There’l be a new solar power plant in construction. An 8-megawatt solar power plant in Spain. I’st already 4rd solar power plant in that region. for total power 21 megawatts.
It’s an US company SunPower who’s managing this installation. Spain and Portugal, for instance, offer simple so-called feed-in-tariffs that pay solar power plant operators a premium rate — typically for 15 to 20 years — for producing renewable energy.
SunPower (SPWR) now has solar power plants totaling more than 100 megawatts built in Spain. Plus it built an 11-megawatt solar power station in neighboring Portugal and a 10-megawatt plant in Germany. Only one power plant in the United States is a 15-megawatt station at Nellis Air Force Base outside Las Vegas.
The built-in profit margin for solar in Spain and Portugal also makes photovoltaic power plants viable. PV plants are essentially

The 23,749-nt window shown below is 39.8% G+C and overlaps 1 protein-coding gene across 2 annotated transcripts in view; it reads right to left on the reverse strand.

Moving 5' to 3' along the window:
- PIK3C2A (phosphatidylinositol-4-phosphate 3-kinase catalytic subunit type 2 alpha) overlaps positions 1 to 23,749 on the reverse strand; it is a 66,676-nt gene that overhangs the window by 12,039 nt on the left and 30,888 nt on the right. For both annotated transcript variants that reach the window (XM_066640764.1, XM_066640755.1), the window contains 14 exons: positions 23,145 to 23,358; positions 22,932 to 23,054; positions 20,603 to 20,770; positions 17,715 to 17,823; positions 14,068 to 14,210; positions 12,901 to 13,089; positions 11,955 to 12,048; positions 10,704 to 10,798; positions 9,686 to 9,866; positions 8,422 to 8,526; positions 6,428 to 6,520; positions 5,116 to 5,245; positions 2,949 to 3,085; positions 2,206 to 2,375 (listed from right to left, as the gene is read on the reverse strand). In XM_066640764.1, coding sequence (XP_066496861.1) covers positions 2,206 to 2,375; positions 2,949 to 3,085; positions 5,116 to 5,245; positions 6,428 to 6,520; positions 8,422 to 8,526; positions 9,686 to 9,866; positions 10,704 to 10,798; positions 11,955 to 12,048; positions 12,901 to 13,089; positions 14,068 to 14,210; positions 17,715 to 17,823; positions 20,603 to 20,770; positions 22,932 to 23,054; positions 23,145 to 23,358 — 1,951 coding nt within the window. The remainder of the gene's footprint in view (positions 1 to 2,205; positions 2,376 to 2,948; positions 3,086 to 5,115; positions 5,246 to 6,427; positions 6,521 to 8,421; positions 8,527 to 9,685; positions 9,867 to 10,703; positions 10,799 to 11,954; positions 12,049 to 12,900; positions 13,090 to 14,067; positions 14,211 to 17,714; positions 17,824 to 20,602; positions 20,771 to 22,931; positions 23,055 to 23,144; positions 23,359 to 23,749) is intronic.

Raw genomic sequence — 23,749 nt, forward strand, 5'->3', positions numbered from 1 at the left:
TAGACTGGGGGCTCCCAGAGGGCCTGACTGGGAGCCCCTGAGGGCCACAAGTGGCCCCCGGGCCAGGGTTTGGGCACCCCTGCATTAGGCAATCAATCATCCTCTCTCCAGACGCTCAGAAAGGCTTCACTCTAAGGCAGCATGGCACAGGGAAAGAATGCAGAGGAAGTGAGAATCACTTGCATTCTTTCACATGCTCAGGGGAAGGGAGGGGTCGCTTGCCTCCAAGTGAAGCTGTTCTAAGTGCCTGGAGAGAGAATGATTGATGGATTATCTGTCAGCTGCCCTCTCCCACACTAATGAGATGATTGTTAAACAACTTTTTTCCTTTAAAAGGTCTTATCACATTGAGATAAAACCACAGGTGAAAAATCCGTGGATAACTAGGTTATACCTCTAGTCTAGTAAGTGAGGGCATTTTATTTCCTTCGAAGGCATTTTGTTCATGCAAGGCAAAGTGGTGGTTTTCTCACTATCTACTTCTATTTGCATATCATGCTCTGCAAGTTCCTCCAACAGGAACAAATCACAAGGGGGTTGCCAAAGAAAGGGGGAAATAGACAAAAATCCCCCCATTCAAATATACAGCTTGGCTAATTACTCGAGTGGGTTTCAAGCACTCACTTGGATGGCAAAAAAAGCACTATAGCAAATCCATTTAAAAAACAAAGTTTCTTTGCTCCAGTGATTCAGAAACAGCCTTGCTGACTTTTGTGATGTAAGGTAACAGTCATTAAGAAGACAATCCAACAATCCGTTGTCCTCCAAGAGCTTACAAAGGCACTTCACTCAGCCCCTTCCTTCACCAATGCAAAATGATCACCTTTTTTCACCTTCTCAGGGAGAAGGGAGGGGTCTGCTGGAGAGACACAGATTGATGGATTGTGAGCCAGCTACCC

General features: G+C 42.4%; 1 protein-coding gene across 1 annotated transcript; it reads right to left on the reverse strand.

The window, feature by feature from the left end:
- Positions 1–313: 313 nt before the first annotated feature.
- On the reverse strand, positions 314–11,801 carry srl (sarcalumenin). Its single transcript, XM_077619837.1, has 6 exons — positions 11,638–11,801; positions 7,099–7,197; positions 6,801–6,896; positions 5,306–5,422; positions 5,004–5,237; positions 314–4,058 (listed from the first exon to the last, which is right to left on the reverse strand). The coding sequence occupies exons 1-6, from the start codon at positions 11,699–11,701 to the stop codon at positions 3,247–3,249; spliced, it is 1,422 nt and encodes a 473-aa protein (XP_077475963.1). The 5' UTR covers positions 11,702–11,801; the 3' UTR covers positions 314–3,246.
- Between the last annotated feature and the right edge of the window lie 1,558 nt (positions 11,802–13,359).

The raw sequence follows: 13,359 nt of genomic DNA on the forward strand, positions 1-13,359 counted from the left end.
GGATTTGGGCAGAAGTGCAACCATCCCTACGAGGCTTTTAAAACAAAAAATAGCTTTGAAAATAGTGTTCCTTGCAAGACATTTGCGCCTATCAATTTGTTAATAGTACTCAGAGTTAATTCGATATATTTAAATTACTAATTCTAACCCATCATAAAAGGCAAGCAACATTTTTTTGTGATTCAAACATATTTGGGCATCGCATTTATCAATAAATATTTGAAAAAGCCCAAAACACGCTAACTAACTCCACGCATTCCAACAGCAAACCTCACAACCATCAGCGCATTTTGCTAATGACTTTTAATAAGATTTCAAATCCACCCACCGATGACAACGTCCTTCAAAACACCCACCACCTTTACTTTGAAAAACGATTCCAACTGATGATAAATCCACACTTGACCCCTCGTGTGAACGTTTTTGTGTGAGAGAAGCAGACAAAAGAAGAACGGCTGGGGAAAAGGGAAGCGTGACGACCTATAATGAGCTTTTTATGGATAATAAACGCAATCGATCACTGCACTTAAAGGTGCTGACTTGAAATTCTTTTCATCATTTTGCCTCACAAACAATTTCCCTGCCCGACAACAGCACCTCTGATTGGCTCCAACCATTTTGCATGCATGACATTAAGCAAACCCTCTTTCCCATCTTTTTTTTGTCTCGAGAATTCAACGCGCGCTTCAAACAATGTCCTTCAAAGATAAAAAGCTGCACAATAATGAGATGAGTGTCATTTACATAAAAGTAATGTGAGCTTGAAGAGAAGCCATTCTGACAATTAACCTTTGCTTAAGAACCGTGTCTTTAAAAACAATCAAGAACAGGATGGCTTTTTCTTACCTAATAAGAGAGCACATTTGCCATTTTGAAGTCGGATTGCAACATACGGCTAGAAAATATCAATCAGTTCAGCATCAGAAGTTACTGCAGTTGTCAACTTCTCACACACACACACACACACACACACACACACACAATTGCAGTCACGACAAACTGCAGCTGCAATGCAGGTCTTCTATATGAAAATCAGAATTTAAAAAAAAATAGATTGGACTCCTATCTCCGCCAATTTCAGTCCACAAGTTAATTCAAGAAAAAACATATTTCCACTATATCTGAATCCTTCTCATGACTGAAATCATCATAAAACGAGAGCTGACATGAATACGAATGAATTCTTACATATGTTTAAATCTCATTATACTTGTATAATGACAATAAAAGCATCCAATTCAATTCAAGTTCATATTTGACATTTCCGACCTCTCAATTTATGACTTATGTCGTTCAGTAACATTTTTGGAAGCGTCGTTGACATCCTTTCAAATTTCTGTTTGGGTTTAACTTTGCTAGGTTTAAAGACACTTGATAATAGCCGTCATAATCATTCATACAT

residential rooftop solar arrays writ large that track the sun and convert sunlight that strikes silicon-based cells directly into
electricity. But silicon is expensive and solar panels are relatively inefficient. So absent subsidies like feed-in tariffs, few PV power stations have been built in the U.S., which has focused on large-scale solar thermal power plants that use mirrors to heat water or other liquids to
create steam that drives electricity-generating industrial turbines. The beauty — literally – of a PV plant is that it contains virtually
no moving parts or the bulky power blocks that contain turbines and other machinery. That means they can be built closer to urban areas and used to shoulder the load from overburdened utility substations. Revision is very important when writing or speaking about a topic.
Even solar panel installers are striking deals overseas. Silicon Valley-based solar installer Akeena (AKNS), for instance, developed a
new solar panel system called Andalay that cuts the cost of installation for homes and businesses. The company contracted with
China solar panel giant Suntech (STP) to manufacture Andalay, which will also sell the panel in Europe, Japan and Australia.
We had started out on this mission of information on solar panels with lots of optimism. And we have also ended it in the same manner. Source : Greenwombat